By Rob Blackwelder
A stunning true story unfortunately tarted up for modern audiences, "Iron Jawed Angels" is a disappointing but still powerful HBO movie about the strife and downright horrors faced by the bravest of American suffragettes in their battle for women's voting rights in the 1910s.
Infused with modern informalities and fictional romances, forestalled by a wildly incongruous soundtrack of post-feminist empowerment pop (Lauryn Hill, Sarah McLachlan, etc.), and cast with B-list Hollywood beauties (Hilary Swank, Frances O'Connor, etc.) who are sometimes hard to take seriously, the film is mostly a gross oversimplification depicting a gaggle of forward-thinking gal pals taking on sexist politicians and fuddy-duddy Susan B. Anthony types who don't like their radical methods of generating publicity (like picketing the White House during World War I).
However, director Katja Von Garnier takes a step back from her amped-up, sometimes stylish, sometimes tacky filmmaking as the women face extreme (and factual) consequences for their actions -- including political imprisonment and torture. This is when "Angels" hits an emotionally potent stride that resonates beyond the picture's shortcomings.
Unfortunately, the script is full of transparent contrivances (the meek wife of a fictional anti-suffrage senator learns to assert herself) and dubious choices (who green-lit the bathtub masturbation scene?). It provides little historical or political detail (some of these women were socialists and anti-war activists too), and barely (just barely) pays lip service to unflattering facts like the exclusion of black women from the movement.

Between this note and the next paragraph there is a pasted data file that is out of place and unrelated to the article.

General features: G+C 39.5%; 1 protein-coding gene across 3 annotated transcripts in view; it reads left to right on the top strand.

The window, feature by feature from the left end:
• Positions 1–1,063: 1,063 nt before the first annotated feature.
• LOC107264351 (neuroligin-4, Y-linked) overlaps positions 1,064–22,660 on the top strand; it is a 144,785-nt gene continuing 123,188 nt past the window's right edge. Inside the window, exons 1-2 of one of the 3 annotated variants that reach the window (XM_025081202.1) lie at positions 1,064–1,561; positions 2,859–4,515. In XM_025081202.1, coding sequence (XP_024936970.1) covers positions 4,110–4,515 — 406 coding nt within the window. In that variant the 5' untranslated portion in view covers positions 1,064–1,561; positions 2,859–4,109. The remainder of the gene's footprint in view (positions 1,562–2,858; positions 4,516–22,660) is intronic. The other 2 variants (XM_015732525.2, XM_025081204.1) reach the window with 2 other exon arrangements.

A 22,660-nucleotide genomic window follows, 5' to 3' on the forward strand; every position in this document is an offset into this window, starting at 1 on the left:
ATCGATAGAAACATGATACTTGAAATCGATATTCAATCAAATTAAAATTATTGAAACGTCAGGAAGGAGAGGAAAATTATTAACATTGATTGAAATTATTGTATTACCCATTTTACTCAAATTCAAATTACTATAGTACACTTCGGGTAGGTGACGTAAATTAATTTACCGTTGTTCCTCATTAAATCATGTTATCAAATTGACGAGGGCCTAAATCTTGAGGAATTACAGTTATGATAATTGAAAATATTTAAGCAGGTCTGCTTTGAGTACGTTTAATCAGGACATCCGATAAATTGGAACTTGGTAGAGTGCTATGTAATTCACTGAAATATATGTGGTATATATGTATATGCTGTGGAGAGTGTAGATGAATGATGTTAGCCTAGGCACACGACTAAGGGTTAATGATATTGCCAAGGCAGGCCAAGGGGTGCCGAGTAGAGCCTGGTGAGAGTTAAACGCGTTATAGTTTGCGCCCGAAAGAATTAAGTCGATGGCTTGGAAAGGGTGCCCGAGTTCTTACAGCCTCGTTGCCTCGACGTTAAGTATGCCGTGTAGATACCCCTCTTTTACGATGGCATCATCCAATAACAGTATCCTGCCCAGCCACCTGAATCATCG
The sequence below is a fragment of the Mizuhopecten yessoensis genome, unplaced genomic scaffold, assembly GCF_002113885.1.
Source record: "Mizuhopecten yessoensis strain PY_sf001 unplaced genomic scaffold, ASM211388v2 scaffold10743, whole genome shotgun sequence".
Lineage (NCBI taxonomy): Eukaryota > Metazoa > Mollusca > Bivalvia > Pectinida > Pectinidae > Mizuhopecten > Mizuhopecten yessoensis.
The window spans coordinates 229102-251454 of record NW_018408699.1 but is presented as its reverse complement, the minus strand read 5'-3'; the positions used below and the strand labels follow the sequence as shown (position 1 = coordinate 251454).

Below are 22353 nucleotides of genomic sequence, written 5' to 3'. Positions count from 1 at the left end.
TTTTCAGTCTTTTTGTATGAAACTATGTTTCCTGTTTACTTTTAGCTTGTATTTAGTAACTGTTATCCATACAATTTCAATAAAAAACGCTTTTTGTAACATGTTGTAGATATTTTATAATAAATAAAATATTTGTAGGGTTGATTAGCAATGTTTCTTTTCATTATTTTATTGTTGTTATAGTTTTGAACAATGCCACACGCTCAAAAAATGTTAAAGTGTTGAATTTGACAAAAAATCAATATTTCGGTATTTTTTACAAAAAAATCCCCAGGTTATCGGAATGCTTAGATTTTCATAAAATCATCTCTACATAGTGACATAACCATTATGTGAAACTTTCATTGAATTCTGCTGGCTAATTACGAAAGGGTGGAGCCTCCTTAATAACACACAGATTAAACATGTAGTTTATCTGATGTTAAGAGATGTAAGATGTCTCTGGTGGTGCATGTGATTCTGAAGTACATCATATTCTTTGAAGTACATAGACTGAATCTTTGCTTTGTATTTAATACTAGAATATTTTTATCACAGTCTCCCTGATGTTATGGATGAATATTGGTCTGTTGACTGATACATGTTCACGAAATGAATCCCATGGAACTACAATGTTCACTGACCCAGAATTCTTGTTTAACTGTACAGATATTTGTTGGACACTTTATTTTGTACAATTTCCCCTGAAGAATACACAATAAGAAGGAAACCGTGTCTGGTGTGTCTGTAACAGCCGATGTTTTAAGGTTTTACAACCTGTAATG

Swank is more pretty than pugnacious as Alice Paul, the rabble-rousing founder of the Women's National Party, who gets further short-changed in the film's coda, which merely says she fought for women's rights her whole life without offering any details -- even relevant ones, like the fact that it took three tries to get the 19th Amendment through Congress. Still, despite its many, many flaws, "Iron Jawed Angels" gives an ardent cinematic voice to a shamefully neglected story of progressive American courage.
**1/2 out of ****
(124m | NR)
SOUND & PICTURE
Don't bother with the DVD's dull, self-congratulatory commentary track.
1.85:1 ratio (16x9 enhanced)
DUBS: Spanish, French
SUBS: English, Spanish, French
DVD RATING: **